Mastermind, Blue Lava Technologies, and founder, Blue Planet Foundation
Henk Rogers is a video game developer and tech mogul who is best known for introducing Tetris to the Western hemisphere. Today, he’s committed to promoting a new concept to the world: renewable energy. In recent years, Rogers has been at the forefront of the developing tech industry in Hawaii. “I’ll fight to the very end,” he says. “The children of Hawaii deserve something better.”
Q: Since this is our Power Issue, what do you think constitutes power?
A: I think power comes from the ability to move people. But it can also be very creepy. Some people with authority get so full of themselves. They become tyrants and some of the things they do are just unbelievable. My definition of real power is when you can change the world in a positive way.
Q: How powerful do you think the tech industry is in Hawaii?
A: Right now, not very powerful. This is an industry where the average salary is probably 30 percent to 40 percent more than the average nontech industry job. So this would be a great industry to have here. I’m really tired of hearing that young people who graduate from college here can’t afford to live in Hawaii. What that means is that they’re moving to the Mainland to get jobs and then we’re getting retirees moving to Hawaii. Is that the future we envision for Hawaii? There’s nothing wrong with that, but, basically, we’re talking about a group that is no longer productive and in the workforce, and then we have a whole support industry, so we still have people who are making beds for a living. I think we all want something better for our children.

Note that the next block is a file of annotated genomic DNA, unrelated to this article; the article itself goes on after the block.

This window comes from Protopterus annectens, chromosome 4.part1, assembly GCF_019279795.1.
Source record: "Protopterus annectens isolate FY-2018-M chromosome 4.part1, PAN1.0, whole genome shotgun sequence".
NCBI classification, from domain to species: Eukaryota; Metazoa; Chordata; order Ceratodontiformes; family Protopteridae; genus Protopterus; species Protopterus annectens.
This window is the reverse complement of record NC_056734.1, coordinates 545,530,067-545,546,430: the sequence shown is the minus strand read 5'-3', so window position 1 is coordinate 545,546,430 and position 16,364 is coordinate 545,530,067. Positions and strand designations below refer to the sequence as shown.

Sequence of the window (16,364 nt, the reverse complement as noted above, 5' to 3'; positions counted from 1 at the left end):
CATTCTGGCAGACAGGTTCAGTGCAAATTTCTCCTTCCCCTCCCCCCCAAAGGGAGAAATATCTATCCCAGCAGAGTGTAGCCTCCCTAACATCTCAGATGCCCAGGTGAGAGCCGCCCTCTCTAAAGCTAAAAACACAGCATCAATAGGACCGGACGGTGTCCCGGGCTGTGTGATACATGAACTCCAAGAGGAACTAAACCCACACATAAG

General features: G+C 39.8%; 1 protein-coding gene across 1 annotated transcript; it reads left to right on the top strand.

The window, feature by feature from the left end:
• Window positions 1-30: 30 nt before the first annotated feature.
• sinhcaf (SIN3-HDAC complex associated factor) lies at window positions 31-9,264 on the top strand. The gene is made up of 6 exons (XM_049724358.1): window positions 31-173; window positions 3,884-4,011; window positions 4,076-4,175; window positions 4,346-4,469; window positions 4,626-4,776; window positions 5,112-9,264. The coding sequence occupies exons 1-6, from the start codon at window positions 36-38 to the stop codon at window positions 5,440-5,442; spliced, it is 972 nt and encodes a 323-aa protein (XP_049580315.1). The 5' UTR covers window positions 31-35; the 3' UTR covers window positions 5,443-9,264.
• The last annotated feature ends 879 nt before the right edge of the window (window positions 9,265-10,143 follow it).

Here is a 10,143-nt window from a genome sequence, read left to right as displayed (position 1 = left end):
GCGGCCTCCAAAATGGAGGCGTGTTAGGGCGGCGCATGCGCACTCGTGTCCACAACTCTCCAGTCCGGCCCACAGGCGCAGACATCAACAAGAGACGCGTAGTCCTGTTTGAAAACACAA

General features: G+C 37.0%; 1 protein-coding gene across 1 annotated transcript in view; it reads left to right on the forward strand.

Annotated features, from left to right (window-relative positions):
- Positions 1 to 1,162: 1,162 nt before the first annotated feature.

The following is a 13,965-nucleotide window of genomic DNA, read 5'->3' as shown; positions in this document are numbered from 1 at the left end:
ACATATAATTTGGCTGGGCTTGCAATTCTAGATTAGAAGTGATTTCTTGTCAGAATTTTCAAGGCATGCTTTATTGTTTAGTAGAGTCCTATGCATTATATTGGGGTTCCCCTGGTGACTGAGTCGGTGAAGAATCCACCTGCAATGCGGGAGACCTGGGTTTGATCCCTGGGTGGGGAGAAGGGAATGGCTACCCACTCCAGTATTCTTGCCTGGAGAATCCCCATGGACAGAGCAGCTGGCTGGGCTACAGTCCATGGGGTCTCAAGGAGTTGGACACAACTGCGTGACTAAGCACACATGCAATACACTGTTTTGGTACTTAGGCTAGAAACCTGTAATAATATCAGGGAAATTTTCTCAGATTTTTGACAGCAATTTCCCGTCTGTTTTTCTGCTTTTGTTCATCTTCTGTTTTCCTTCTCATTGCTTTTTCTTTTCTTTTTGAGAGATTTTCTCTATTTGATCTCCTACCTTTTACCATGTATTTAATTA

Q: Talk of the brain drain is nothing new. What needs to be done to keep local talent in the Islands?
A: As a state, we need to realize that tech is a major future industry. I’m not saying it’s the only industry, but we have to get real on this one. The price of gas isn’t going to go down. (There will be) less and less and (it will get) more and more expensive. I can’t see the tourism industry expanding much beyond what it is now. So if it’s peaked already and if the construction industry has peaked already, then what’s our plan for the future? If it’s not tech, fine, let me know. We need to raise the standard of living of the people. That means better jobs that pay more money. The way I see it, those are tech jobs.
Q: Do you think the tech industry has a serious potential to diversify Hawaii’s economy?
A: Absolutely. We’re at the whim of the world. There are a lot of other places that are beautiful and that are cheaper to get to than where we are, so tourism is very nice, but we can’t depend on it forever. It’s never going to go away, but it’s never going to double in size. And your tourism industry jobs, most of them aren’t that high paying. I see a lot of people in Hawaii, the husband and the wife have to work — and, often times, multiple jobs — just to make a living. I’m not saying that’s bad, but let’s have a good life. If one of those people had a high-tech job, that family would be way better off. The kids could go to private school; young people could afford to buy their own homes — what a concept! There are tons of benefits.